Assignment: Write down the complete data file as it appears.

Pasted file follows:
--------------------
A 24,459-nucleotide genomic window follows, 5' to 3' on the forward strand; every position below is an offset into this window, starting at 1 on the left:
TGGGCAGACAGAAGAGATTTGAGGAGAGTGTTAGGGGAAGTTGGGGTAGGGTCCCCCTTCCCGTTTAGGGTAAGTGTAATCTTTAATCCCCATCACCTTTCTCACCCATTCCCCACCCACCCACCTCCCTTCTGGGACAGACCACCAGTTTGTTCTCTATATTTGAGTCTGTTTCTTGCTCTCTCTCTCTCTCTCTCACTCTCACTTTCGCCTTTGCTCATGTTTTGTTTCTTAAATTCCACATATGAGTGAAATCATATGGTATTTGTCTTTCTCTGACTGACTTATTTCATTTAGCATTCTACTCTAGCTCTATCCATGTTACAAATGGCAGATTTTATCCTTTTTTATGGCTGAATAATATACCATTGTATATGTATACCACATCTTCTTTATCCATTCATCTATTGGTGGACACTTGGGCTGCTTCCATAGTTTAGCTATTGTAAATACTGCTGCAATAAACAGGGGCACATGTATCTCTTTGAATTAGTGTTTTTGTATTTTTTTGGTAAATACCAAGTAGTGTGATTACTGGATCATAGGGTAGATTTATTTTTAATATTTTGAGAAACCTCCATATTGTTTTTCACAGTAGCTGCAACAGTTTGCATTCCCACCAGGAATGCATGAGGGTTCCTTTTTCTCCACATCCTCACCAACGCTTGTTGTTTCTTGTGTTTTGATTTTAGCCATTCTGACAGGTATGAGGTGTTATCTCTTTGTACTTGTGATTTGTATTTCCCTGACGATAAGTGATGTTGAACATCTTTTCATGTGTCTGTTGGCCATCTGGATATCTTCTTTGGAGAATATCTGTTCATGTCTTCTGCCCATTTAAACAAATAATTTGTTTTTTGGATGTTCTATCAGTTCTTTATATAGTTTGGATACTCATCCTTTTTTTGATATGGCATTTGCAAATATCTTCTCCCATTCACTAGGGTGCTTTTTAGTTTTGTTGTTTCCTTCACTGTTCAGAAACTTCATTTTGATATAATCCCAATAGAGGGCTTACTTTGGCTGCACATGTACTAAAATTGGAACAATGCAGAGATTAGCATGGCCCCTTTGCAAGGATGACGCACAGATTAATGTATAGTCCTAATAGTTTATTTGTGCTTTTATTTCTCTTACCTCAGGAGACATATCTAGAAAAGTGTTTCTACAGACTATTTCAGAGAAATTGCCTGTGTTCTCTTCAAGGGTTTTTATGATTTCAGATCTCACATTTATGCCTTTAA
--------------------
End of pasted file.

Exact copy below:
A 24,459-nucleotide genomic window follows, 5' to 3' on the forward strand; every position below is an offset into this window, starting at 1 on the left:
TGGGCAGACAGAAGAGATTTGAGGAGAGTGTTAGGGGAAGTTGGGGTAGGGTCCCCCTTCCCGTTTAGGGTAAGTGTAATCTTTAATCCCCATCACCTTTCTCACCCATTCCCCACCCACCCACCTCCCTTCTGGGACAGACCACCAGTTTGTTCTCTATATTTGAGTCTGTTTCTTGCTCTCTCTCTCTCTCTCTCACTCTCACTTTCGCCTTTGCTCATGTTTTGTTTCTTAAATTCCACATATGAGTGAAATCATATGGTATTTGTCTTTCTCTGACTGACTTATTTCATTTAGCATTCTACTCTAGCTCTATCCATGTTACAAATGGCAGATTTTATCCTTTTTTATGGCTGAATAATATACCATTGTATATGTATACCACATCTTCTTTATCCATTCATCTATTGGTGGACACTTGGGCTGCTTCCATAGTTTAGCTATTGTAAATACTGCTGCAATAAACAGGGGCACATGTATCTCTTTGAATTAGTGTTTTTGTATTTTTTTGGTAAATACCAAGTAGTGTGATTACTGGATCATAGGGTAGATTTATTTTTAATATTTTGAGAAACCTCCATATTGTTTTTCACAGTAGCTGCAACAGTTTGCATTCCCACCAGGAATGCATGAGGGTTCCTTTTTCTCCACATCCTCACCAACGCTTGTTGTTTCTTGTGTTTTGATTTTAGCCATTCTGACAGGTATGAGGTGTTATCTCTTTGTACTTGTGATTTGTATTTCCCTGACGATAAGTGATGTTGAACATCTTTTCATGTGTCTGTTGGCCATCTGGATATCTTCTTTGGAGAATATCTGTTCATGTCTTCTGCCCATTTAAACAAATAATTTGTTTTTTGGATGTTCTATCAGTTCTTTATATAGTTTGGATACTCATCCTTTTTTTGATATGGCATTTGCAAATATCTTCTCCCATTCACTAGGGTGCTTTTTAGTTTTGTTGTTTCCTTCACTGTTCAGAAACTTCATTTTGATATAATCCCAATAGAGGGCTTACTTTGGCTGCACATGTACTAAAATTGGAACAATGCAGAGATTAGCATGGCCCCTTTGCAAGGATGACGCACAGATTAATGTATAGTCCTAATAGTTTATTTGTGCTTTTATTTCTCTTACCTCAGGAGACATATCTAGAAAAGTGTTTCTACAGACTATTTCAGAGAAATTGCCTGTGTTCTCTTCAAGGGTTTTTATGATTTCAGATCTCACATTTATGCCTTTAA